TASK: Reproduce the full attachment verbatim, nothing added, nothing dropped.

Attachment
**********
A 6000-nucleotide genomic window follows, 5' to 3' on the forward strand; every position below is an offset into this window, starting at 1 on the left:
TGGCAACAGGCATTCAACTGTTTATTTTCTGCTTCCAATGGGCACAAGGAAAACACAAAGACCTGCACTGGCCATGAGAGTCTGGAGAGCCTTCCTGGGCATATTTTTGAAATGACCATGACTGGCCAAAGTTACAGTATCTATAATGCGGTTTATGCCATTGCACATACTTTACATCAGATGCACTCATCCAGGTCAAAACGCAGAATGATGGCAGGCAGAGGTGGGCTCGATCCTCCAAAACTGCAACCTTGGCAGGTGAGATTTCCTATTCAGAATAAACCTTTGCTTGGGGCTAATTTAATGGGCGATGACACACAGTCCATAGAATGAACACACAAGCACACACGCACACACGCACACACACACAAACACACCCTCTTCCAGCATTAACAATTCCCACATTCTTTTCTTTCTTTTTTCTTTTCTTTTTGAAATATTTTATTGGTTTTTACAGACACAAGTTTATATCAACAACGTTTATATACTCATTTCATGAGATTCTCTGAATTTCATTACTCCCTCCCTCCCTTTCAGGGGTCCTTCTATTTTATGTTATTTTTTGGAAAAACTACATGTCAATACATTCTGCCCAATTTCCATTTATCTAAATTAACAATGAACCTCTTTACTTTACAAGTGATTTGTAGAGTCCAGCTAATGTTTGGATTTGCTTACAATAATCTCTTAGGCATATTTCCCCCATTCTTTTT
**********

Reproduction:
A 6000-nucleotide genomic window follows, 5' to 3' on the forward strand; every position below is an offset into this window, starting at 1 on the left:
TGGCAACAGGCATTCAACTGTTTATTTTCTGCTTCCAATGGGCACAAGGAAAACACAAAGACCTGCACTGGCCATGAGAGTCTGGAGAGCCTTCCTGGGCATATTTTTGAAATGACCATGACTGGCCAAAGTTACAGTATCTATAATGCGGTTTATGCCATTGCACATACTTTACATCAGATGCACTCATCCAGGTCAAAACGCAGAATGATGGCAGGCAGAGGTGGGCTCGATCCTCCAAAACTGCAACCTTGGCAGGTGAGATTTCCTATTCAGAATAAACCTTTGCTTGGGGCTAATTTAATGGGCGATGACACACAGTCCATAGAATGAACACACAAGCACACACGCACACACGCACACACACACAAACACACCCTCTTCCAGCATTAACAATTCCCACATTCTTTTCTTTCTTTTTTCTTTTCTTTTTGAAATATTTTATTGGTTTTTACAGACACAAGTTTATATCAACAACGTTTATATACTCATTTCATGAGATTCTCTGAATTTCATTACTCCCTCCCTCCCTTTCAGGGGTCCTTCTATTTTATGTTATTTTTTGGAAAAACTACATGTCAATACATTCTGCCCAATTTCCATTTATCTAAATTAACAATGAACCTCTTTACTTTACAAGTGATTTGTAGAGTCCAGCTAATGTTTGGATTTGCTTACAATAATCTCTTAGGCATATTTCCCCCATTCTTTTT